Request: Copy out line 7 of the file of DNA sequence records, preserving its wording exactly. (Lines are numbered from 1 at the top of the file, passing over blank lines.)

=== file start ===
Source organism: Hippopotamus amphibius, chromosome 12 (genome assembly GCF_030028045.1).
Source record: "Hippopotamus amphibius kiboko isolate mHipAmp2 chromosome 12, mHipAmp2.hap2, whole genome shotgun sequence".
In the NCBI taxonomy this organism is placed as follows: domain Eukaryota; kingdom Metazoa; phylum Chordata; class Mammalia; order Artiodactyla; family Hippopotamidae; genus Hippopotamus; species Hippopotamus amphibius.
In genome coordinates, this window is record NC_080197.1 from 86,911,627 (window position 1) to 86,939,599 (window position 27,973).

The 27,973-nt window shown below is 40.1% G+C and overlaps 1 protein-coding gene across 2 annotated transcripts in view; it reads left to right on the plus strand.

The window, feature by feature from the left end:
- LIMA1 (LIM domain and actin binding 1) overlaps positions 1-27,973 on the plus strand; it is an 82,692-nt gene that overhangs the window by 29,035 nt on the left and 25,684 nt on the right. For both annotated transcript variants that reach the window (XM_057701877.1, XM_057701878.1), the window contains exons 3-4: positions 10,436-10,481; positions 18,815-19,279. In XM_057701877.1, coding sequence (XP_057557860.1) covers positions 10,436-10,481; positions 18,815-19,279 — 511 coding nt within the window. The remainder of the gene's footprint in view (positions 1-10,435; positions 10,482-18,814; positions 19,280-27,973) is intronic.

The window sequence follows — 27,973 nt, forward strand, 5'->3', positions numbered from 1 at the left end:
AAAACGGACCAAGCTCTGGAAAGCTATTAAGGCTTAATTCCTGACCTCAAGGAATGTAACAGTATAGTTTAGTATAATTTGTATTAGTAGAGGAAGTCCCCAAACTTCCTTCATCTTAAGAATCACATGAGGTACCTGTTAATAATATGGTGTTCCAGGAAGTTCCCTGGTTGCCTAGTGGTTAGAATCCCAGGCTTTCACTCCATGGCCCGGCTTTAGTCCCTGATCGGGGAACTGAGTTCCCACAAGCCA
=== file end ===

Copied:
- LIMA1 (LIM domain and actin binding 1) overlaps positions 1-27,973 on the plus strand; it is an 82,692-nt gene that overhangs the window by 29,035 nt on the left and 25,684 nt on the right. For both annotated transcript variants that reach the window (XM_057701877.1, XM_057701878.1), the window contains exons 3-4: positions 10,436-10,481; positions 18,815-19,279. In XM_057701877.1, coding sequence (XP_057557860.1) covers positions 10,436-10,481; positions 18,815-19,279 — 511 coding nt within the window. The remainder of the gene's footprint in view (positions 1-10,435; positions 10,482-18,814; positions 19,280-27,973) is intronic.